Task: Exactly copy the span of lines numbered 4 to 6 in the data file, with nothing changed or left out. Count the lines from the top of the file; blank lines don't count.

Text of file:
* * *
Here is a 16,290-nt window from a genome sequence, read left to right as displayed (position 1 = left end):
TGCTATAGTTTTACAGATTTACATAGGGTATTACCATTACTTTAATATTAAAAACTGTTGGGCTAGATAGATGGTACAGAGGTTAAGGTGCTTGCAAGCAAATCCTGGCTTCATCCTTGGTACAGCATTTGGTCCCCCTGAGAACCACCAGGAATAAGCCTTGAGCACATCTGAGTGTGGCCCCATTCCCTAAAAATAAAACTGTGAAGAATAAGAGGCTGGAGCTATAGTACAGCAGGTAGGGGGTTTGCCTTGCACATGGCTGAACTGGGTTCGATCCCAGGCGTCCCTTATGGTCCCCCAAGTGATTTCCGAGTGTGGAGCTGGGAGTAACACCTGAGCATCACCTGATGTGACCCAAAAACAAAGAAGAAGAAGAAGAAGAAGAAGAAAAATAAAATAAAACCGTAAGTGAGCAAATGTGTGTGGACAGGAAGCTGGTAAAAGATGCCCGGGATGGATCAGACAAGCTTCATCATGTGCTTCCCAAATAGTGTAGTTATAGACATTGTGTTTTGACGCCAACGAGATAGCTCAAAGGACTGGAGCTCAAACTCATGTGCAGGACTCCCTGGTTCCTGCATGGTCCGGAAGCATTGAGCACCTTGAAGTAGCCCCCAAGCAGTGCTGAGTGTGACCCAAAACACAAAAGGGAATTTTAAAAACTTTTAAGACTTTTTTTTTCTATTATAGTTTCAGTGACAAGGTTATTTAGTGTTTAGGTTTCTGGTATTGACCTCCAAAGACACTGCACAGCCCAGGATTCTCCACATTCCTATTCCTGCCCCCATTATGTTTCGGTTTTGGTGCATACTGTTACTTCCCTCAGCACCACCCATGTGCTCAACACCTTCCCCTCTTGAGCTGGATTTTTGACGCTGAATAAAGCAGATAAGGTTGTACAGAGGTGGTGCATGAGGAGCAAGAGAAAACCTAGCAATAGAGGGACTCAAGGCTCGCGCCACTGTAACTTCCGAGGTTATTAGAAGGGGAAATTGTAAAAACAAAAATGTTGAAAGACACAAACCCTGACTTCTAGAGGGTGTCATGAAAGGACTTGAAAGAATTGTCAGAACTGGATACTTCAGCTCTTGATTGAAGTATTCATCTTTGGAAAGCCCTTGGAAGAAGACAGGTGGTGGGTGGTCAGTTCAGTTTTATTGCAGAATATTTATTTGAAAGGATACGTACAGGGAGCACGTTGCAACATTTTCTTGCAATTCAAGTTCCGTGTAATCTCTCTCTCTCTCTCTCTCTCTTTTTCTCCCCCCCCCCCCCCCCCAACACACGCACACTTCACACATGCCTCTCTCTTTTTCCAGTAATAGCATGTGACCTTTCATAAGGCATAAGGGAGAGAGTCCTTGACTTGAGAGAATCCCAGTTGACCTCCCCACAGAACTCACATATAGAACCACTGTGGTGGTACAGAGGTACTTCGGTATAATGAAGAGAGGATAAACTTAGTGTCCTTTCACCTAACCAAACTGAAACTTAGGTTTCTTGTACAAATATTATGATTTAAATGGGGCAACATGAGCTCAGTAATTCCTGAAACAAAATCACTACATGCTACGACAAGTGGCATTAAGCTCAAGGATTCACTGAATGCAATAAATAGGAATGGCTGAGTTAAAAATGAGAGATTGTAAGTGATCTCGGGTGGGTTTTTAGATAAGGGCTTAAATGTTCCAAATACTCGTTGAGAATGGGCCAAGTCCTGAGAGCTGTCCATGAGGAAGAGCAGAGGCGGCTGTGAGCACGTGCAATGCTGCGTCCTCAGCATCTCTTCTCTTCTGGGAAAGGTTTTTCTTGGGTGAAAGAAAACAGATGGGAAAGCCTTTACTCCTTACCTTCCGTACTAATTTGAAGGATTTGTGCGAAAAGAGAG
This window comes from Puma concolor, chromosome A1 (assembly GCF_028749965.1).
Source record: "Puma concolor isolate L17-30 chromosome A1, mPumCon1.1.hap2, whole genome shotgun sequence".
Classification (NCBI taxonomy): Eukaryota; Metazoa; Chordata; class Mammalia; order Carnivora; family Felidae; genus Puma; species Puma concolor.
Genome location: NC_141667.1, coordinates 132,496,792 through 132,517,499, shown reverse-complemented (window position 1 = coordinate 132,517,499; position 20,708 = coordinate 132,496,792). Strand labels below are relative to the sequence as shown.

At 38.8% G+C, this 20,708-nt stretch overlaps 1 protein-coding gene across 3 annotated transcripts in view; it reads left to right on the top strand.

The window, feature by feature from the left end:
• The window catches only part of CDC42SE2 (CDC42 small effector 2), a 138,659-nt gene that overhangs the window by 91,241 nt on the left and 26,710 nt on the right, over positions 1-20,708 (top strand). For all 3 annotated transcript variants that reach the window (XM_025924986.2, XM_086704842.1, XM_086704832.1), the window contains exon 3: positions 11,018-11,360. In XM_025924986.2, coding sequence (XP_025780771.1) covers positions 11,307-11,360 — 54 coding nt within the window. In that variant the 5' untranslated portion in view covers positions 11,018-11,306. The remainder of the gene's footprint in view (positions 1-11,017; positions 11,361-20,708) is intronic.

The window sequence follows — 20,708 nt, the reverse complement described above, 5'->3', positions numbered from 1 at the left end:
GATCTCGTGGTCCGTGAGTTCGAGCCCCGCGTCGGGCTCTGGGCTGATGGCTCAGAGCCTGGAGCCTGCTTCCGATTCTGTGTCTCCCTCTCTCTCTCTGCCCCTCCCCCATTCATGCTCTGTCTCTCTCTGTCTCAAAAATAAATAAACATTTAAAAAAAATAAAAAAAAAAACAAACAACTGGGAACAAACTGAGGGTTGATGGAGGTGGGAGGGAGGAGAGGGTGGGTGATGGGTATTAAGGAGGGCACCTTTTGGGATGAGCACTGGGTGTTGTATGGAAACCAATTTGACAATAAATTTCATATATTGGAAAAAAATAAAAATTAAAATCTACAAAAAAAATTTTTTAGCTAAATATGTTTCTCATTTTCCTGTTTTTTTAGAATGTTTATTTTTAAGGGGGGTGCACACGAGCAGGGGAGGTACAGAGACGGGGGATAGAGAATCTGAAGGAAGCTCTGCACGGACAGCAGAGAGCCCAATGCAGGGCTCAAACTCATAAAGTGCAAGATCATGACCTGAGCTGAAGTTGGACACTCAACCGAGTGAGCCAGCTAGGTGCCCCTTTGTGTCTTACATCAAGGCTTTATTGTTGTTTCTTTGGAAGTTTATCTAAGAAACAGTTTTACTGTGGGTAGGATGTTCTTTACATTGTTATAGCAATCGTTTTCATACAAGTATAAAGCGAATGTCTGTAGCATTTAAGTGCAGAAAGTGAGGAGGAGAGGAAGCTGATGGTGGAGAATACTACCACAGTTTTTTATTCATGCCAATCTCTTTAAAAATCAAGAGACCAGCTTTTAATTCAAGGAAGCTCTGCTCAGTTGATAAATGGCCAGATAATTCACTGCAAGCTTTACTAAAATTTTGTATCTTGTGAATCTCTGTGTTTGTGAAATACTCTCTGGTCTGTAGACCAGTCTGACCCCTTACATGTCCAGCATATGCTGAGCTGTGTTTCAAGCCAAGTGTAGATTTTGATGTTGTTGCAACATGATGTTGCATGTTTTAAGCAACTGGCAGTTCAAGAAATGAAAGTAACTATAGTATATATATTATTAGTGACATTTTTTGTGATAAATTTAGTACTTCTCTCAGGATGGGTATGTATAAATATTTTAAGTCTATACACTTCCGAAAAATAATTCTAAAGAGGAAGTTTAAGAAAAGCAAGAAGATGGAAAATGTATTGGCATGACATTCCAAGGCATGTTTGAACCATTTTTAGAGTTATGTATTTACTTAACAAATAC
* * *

Source record: "Puma concolor isolate L17-30 chromosome A1, mPumCon1.1.hap2, whole genome shotgun sequence".
Classification (NCBI taxonomy): Eukaryota; Metazoa; Chordata; class Mammalia; order Carnivora; family Felidae; genus Puma; species Puma concolor.
Genome location: NC_141667.1, coordinates 132,496,792 through 132,517,499, shown reverse-complemented (window position 1 = coordinate 132,517,499; position 20,708 = coordinate 132,496,792). Strand labels below are relative to the sequence as shown.